David Spalding

  • Ma Desheng, Dancing Woman, 1983, ink on paper, 70 x 37".
    picks August 06, 2013

    “Light Before Dawn: Unofficial Chinese Art 1974–1985”

    One evening during the winter of 1974, amid the repressive chaos of China’s Cultural Revolution, a group of artists risked persecution to present their works to one another. At a Beijing apartment chosen for its dark corridors—to shield participants from the neighborhood committee’s constant surveillance—some fifteen members of the No Name group defiantly unveiled their clandestine creations. Many of these small, innocuous paintings of shaded parks and snow-capped temples are on view in “Light Before Dawn,” which brings together over one hundred rarely seen works from three art groups: the No

  • Yang Xinguang, Sharp Point (detail), 2012, wood, dimensions variable.
    picks August 01, 2013

    “Groundwork Community”

    Walking through “Groundwork Community”—a surgically precise, seven-artist exhibition on view at the Beijing nonprofit Taikang Space—feels at times like scrutinizing a classified document filled with visible redactions: tantalizing. Each of the show’s recent sculptures, videos, installations, and works on paper has something to hide, but because this fact is immediately evident, the process of decoding and discovery begins.

    Take Hu Xiaoyun’s video installation See, 2012, which comprises a projection of what appears to be the meditative play of a white, vertical plane shifting against a white

  • Wang Luyan, Sawing or being sawed - Revolving Madonna Litta D-10-06, 2010, acrylic on canvas, 118 x 78 3/4”.
    picks May 13, 2013

    Wang Luyan

    Wang Luyan is Chinese contemporary art’s Zeno: He thrives on paradoxes. Even the title of Wang’s large-scale solo exhibition of recent work, “Diagramming Allegory,” suggests an internal contradiction. Housed primarily within two long exhibition spaces atop a shopping center, the show collars visitors with its theatrics before confronting them with a stalemate of reciprocal aggression.

    In one hall, an oversize steel revolver, W Fire at Both Ends Automatic Handgun D13-01, 2013, has been reengineered to shoot in both directions; every action simultaneously triggers its opposite. A large painting on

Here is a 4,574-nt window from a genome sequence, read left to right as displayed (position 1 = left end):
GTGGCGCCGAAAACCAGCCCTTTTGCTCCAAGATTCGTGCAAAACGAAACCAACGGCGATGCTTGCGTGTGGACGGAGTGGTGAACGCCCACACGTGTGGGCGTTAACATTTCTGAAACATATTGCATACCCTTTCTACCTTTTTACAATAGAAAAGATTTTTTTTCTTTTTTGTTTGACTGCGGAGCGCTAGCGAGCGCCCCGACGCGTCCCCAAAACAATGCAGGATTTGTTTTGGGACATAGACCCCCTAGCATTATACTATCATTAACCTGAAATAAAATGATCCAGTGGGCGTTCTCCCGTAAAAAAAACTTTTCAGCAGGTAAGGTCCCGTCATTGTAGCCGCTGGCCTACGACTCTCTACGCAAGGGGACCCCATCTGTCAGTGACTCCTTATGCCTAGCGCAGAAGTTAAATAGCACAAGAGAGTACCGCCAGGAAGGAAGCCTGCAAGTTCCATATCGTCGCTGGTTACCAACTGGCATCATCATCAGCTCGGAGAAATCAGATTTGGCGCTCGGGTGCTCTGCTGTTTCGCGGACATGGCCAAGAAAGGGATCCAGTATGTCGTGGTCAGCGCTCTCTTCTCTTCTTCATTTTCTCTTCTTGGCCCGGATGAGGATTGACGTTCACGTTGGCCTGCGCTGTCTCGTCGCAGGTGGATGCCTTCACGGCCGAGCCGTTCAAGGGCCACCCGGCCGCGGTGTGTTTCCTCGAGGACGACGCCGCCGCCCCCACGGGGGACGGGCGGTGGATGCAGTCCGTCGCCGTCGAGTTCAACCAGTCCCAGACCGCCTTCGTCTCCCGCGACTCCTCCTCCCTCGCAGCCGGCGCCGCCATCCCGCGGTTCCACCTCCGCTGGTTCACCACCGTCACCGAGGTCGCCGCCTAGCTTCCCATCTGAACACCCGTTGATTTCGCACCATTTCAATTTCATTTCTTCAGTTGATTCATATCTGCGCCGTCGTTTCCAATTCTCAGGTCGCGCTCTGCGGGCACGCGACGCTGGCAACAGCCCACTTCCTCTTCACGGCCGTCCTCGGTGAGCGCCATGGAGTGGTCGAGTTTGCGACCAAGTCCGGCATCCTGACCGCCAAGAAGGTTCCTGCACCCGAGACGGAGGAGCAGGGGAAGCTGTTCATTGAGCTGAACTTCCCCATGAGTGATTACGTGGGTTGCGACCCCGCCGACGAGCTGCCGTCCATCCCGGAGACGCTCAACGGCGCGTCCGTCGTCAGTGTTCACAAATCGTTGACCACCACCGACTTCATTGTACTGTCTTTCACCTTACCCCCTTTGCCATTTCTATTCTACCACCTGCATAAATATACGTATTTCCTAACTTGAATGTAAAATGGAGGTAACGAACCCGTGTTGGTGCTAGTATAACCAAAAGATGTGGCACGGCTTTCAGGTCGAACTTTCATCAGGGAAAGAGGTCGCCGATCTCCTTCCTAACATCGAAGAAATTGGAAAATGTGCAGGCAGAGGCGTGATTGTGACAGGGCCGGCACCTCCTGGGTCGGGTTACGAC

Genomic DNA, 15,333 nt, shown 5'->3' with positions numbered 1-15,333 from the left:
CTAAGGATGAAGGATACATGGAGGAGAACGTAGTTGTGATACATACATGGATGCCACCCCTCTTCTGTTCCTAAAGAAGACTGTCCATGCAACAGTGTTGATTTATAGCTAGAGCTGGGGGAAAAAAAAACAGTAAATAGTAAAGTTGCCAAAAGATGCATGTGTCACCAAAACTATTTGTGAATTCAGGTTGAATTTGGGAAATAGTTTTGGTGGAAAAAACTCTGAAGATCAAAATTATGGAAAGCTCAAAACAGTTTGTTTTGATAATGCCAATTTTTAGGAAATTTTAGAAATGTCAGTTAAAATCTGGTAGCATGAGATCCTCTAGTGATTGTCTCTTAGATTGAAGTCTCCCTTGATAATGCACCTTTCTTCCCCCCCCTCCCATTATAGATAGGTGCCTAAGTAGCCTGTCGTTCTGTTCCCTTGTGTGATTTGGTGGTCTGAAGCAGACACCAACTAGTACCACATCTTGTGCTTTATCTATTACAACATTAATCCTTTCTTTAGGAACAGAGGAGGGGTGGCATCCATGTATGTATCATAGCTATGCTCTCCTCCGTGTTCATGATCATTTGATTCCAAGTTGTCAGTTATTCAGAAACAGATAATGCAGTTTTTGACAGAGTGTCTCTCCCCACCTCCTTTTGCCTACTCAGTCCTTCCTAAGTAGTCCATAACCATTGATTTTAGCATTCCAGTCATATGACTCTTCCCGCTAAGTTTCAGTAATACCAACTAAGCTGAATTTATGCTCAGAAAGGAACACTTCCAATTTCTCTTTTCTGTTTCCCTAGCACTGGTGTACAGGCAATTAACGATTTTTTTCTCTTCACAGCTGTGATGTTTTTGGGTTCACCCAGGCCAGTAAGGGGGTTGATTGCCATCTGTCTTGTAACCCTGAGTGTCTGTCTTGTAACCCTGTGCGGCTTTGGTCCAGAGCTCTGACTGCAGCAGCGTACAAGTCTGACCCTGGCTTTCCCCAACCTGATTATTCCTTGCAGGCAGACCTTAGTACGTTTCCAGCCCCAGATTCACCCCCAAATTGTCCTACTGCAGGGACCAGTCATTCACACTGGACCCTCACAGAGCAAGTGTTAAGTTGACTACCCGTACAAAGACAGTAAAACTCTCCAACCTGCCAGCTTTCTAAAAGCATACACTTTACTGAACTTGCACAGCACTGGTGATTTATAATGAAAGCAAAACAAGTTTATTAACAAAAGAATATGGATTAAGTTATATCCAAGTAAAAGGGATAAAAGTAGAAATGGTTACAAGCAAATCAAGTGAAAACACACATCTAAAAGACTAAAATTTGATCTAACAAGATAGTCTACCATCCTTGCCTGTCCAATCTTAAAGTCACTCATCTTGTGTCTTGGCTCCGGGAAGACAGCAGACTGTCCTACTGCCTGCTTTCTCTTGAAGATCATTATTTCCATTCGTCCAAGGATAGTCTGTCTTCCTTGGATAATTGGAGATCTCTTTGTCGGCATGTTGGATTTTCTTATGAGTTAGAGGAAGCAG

• Song Kun

    A founding member of the N12 group—twelve ambitious young graduates of Beijing’s prestigious Central Academy of Fine Arts who have been organizing their own annual exhibitions—Song Kun was educated after the Cultural Revolution and raised in an era of accelerated urban and economic development. As a result, she and her compatriots are articulating new visual languages to express concerns that are less overtly political than those of their predecessors. Song’s first solo exhibition, amounting to a visual diary whose pages lined the gallery’s walls, reflects this shift of focus.

    Held at Universal

  • View of “New York, Interrupted,” 2006.
    picks December 19, 2006

    “New York, Interrupted”

    In a deliberate move to establish itself as a global art venue, Seoul’s PKM Gallery invited New Museum curator Dan Cameron to organize the inaugural exhibition at its new outpost in Beijing. “New York, Interrupted” offers Beijing audiences their first glimpse of recent works by seventeen of New York’s most promising artists, including Cory Arcangel, Robert Boyd, Jason Middlebrook, and Wangechi Mutu, none of whom have ever shown in China before. Though the exhibition’s title refers to the September 11 attacks, connective tissue is sparse, with only a generalized state of anxiety about living in

  • Ai Weiwei